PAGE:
The cases of measles and whooping cough are increasing because of declining immunization rates.
NEW YORK, - The outbreak of measles that began in California and spread to several other states earlier this year demonstrated that vaccine-preventable diseases are not a thing of the past, as many Americans seem to believe. Some potentially disabling and fatal infectious diseases are making a comeback, and vaccines are critically important to preventing these once-common childhood diseases from threatening the public's health again.
"These recent outbreaks teach us that these diseases are still around and can show up anywhere," said Mark H. Sawyer, MD, professor, Clinical Pediatrics, Division of Infectious Diseases, University of California, San Diego School of Medicine-Rady Children's Hospital. "Making sure everyone is immunized can prevent future widespread outbreaks and create herd immunity that will protect vulnerable people who can't get the vaccine because their immune systems are suppressed or because they are too young to be immunized."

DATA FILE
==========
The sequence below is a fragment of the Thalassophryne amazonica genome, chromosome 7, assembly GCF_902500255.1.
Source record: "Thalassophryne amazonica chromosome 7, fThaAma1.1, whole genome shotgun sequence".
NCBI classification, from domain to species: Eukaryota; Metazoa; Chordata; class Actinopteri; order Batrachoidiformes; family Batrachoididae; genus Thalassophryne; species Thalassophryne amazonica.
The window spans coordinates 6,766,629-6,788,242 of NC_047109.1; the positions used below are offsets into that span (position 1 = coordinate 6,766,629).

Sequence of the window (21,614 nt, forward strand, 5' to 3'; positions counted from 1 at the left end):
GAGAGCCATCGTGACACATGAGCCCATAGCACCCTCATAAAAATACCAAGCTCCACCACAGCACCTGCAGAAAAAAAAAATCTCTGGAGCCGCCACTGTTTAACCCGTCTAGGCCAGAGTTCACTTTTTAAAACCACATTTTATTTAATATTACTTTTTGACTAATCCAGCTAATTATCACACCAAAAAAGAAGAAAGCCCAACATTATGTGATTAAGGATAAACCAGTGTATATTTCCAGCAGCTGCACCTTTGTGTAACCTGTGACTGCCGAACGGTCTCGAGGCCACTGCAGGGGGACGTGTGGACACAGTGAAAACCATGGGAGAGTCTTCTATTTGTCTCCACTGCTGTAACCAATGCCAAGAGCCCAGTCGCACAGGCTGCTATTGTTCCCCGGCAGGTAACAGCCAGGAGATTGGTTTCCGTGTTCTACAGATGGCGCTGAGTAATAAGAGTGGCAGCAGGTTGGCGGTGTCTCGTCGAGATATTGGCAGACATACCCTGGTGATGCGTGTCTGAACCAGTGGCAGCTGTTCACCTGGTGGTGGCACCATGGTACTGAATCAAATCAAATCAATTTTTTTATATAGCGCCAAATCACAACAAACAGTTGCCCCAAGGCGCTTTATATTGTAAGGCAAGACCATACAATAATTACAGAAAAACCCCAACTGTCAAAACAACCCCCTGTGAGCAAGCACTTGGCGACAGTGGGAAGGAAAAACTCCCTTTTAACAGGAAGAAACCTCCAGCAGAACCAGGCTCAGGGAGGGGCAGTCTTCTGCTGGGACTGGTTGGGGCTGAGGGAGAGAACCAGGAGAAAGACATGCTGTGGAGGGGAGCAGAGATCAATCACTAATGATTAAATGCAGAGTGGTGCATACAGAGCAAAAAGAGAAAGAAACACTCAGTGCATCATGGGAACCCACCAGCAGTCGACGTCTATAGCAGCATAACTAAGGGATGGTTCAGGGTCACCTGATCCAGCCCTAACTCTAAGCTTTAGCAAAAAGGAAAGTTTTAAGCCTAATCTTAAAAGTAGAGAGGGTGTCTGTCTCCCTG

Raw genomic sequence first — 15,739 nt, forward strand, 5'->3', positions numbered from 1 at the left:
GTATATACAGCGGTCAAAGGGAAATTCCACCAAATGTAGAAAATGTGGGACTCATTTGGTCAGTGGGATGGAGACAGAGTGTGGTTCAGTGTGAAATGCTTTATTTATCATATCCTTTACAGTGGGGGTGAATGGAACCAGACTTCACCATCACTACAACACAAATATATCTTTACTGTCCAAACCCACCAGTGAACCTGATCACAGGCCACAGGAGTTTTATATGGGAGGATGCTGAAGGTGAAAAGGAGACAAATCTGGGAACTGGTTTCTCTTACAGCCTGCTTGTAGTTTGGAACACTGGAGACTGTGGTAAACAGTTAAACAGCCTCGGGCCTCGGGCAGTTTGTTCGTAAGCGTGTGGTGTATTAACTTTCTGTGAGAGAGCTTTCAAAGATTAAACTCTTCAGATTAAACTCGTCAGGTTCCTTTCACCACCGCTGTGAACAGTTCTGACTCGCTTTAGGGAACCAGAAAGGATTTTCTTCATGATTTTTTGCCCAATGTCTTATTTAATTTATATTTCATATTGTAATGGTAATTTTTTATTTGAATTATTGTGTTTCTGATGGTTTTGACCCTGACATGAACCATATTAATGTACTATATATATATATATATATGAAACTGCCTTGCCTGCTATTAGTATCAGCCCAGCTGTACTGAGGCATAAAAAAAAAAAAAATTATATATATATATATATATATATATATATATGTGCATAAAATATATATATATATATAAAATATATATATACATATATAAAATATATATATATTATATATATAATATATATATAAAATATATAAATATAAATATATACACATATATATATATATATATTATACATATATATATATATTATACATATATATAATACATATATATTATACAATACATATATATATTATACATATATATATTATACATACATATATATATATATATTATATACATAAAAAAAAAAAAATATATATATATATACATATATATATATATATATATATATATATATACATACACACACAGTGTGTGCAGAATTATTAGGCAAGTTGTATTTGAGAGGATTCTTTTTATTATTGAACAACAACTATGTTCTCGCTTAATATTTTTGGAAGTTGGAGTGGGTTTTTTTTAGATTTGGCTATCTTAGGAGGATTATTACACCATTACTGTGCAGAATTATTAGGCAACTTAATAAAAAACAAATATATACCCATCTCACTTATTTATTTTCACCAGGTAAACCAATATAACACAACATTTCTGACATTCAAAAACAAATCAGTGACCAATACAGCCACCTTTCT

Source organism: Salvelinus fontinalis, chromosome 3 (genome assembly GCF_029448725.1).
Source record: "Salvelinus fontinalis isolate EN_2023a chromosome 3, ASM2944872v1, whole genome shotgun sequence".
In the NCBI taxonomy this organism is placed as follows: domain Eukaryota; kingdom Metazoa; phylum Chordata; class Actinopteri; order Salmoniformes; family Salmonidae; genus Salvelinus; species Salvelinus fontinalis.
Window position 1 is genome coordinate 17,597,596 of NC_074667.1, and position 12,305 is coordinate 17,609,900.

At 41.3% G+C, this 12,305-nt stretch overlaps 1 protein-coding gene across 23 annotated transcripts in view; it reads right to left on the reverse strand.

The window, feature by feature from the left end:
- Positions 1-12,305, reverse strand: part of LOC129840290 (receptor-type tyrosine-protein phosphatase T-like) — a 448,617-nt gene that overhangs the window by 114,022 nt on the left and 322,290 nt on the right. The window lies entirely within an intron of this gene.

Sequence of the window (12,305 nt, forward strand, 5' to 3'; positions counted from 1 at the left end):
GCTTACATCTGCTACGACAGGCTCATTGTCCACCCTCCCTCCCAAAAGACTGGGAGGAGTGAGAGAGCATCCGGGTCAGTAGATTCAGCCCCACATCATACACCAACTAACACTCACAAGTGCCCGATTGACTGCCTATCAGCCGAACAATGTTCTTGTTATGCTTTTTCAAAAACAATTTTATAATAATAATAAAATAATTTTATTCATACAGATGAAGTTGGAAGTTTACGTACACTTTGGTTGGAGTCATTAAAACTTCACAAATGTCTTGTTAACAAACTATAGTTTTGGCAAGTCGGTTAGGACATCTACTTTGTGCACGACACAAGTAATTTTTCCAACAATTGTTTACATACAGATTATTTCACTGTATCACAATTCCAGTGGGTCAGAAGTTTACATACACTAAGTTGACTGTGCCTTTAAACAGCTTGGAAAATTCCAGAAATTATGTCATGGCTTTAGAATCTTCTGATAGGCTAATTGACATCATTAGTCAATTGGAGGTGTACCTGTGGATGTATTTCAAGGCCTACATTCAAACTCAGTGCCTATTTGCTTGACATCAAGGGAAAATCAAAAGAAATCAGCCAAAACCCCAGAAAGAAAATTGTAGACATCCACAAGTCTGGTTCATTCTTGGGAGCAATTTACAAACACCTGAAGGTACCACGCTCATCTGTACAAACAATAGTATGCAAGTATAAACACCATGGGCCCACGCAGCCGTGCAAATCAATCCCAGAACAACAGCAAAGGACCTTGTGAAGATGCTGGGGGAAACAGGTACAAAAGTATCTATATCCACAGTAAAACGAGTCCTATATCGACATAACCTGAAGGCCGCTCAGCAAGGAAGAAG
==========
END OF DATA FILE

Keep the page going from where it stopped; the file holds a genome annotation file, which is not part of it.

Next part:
Even pregnant women should be immunized, according to Sonja Rasmussen, MD, MS, Editor-in-Chief, Morbidity and Mortality Weekly Report (MMWR), U.S. Centers for Disease Control and Prevention. "A pregnant woman should get all the recommended vaccinations, including a pertussis booster and an annual flu shot. Being immunized not only protects her health, it protects her baby from the day it's born," Dr. Rasmussen said.
The two leading experts on vaccines made their comments and presented their latest research at a luncheon sponsored by the March of Dimes. The March of Dimes funded the development of the polio vaccine and encourages parents to keep their children and the community of children safe by following the schedule of vaccination recommended by the American Academy of Pediatrics. (SOURCE: March of Dimes)
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